In the present day, housing disparities continue to be reinforced through processes including gentrification, evictions, housing discrimination, and shifts in government housing assistance policy (e.g., reduced investment in, or demolition of social housing). For example, eviction not only directly contributes to poor health – such as depression, adverse birth outcomes, and disruption of health care access – but also perpetuates disparities in access to healthy housing moving forward, as landlords often refuse to rent to tenants with eviction records. In Canada, Indigenous Peoples (13%) and Black people (12%) are almost twice as likely to report having experienced an eviction as people who are not a visible minority (7%). Non-white immigrant and refugee newcomers also face challenges in securing and maintaining housing, with main barriers reported as animosity based on country of origin, immigration status, ethnicity or race, as well as affordability problems. Research suggests that Indigenous Peoples have also historically faced, and continue to face, housing-related discrimination – which has been found to manifest in poorer neuroendocrine, cardiovascular, metabolic and immune system functioning.
How do these policies and processes eventually come to impact health? For one, spatially concentrating marginalized populations makes it easier to deny beneficial investment and resources to their communities, while pushing harmful (e.g., polluting) land uses there. Furthermore, by artificially constraining housing supply for racialized households, segregation can make it easier to charge them more for poorer-quality housing. Finally, preventing equal opportunity for home ownership contributes to a wealth gap – which continues to limit the ability to afford healthy housing in healthy neighbourhoods, and can also affect health through other channels related to socioeconomic status.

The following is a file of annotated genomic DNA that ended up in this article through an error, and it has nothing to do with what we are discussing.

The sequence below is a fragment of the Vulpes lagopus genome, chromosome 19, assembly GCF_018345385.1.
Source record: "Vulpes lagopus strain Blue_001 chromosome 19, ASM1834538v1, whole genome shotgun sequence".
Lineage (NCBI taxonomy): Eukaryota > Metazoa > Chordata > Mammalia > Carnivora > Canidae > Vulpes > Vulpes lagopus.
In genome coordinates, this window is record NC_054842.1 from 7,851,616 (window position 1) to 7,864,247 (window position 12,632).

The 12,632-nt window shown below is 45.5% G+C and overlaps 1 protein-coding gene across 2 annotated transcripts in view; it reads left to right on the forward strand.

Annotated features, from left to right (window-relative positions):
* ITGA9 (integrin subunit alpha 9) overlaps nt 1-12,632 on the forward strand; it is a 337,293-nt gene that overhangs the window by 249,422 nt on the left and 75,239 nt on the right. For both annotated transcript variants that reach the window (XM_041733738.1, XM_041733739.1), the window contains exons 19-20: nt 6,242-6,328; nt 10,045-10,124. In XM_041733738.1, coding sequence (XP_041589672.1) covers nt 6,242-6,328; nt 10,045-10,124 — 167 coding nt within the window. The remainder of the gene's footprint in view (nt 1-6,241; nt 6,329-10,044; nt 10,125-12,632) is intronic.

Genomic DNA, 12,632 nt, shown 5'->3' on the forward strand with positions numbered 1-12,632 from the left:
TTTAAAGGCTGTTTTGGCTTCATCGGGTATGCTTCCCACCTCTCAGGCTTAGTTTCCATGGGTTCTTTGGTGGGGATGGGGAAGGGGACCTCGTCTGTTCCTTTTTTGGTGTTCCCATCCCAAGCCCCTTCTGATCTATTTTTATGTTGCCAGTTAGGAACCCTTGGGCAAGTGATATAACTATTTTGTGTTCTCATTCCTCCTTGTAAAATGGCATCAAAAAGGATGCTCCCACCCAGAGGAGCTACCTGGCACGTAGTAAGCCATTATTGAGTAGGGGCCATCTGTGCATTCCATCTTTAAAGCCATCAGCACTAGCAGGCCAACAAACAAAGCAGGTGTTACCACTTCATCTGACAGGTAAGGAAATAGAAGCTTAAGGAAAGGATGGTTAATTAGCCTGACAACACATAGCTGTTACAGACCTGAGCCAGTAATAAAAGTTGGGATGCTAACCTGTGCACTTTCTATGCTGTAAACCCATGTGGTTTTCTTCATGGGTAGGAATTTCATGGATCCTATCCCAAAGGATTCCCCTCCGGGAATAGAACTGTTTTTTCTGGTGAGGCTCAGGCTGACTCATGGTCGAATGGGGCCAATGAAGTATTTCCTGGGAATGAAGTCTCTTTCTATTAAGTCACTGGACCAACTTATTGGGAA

A vision for housing as a platform for health equity
“Health equity in housing would entail opportunities for all individuals, regardless of race/ethnicity, socioeconomic status, household composition, or zip code, to benefit from developments in modern building science, fair maintenance practices, community planning, and creative uses of space through programming, to foster a culture of health and social connections.” (Diana Hernández and Carolyn Swope, American Journal of Public Health, 2019)
We conclude by offering a comprehensive vision for healthy housing that examines the impact of housing on health through a historical and social justice lens, which can help to better design policies and interventions that use housing to promote health equity.
Every home would offer conditions supportive of health and well-being as standard practice rather than luxury amenities, and be affordable to all income levels. Every home would offer its residents safe air quality, with adequate ventilation and smoke-free policies, and without toxic materials and products, mold, and pest infestations. Every home would be free from injury hazards. And every home would be energy-efficient, helping to ensure residents can afford heating, cooling, and water without sacrificing other health-related needs. Furthermore, in multi-unit buildings, there would be amenities such as green space, community gathering spaces, and active design elements.